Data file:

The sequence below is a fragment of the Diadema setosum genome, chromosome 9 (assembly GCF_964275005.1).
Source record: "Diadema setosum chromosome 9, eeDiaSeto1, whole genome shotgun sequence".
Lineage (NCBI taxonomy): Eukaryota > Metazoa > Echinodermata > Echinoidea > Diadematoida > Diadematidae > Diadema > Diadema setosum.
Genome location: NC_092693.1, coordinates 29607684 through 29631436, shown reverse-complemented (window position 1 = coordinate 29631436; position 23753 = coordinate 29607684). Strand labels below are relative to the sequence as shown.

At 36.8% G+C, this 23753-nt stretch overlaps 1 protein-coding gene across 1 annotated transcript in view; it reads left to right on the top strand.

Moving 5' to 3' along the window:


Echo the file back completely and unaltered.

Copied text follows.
The sequence below is a fragment of the Diadema setosum genome, chromosome 9 (assembly GCF_964275005.1).
Source record: "Diadema setosum chromosome 9, eeDiaSeto1, whole genome shotgun sequence".
Lineage (NCBI taxonomy): Eukaryota > Metazoa > Echinodermata > Echinoidea > Diadematoida > Diadematidae > Diadema > Diadema setosum.
Genome location: NC_092693.1, coordinates 29607684 through 29631436, shown reverse-complemented (window position 1 = coordinate 29631436; position 23753 = coordinate 29607684). Strand labels below are relative to the sequence as shown.

At 36.8% G+C, this 23753-nt stretch overlaps 1 protein-coding gene across 1 annotated transcript in view; it reads left to right on the top strand.

Moving 5' to 3' along the window: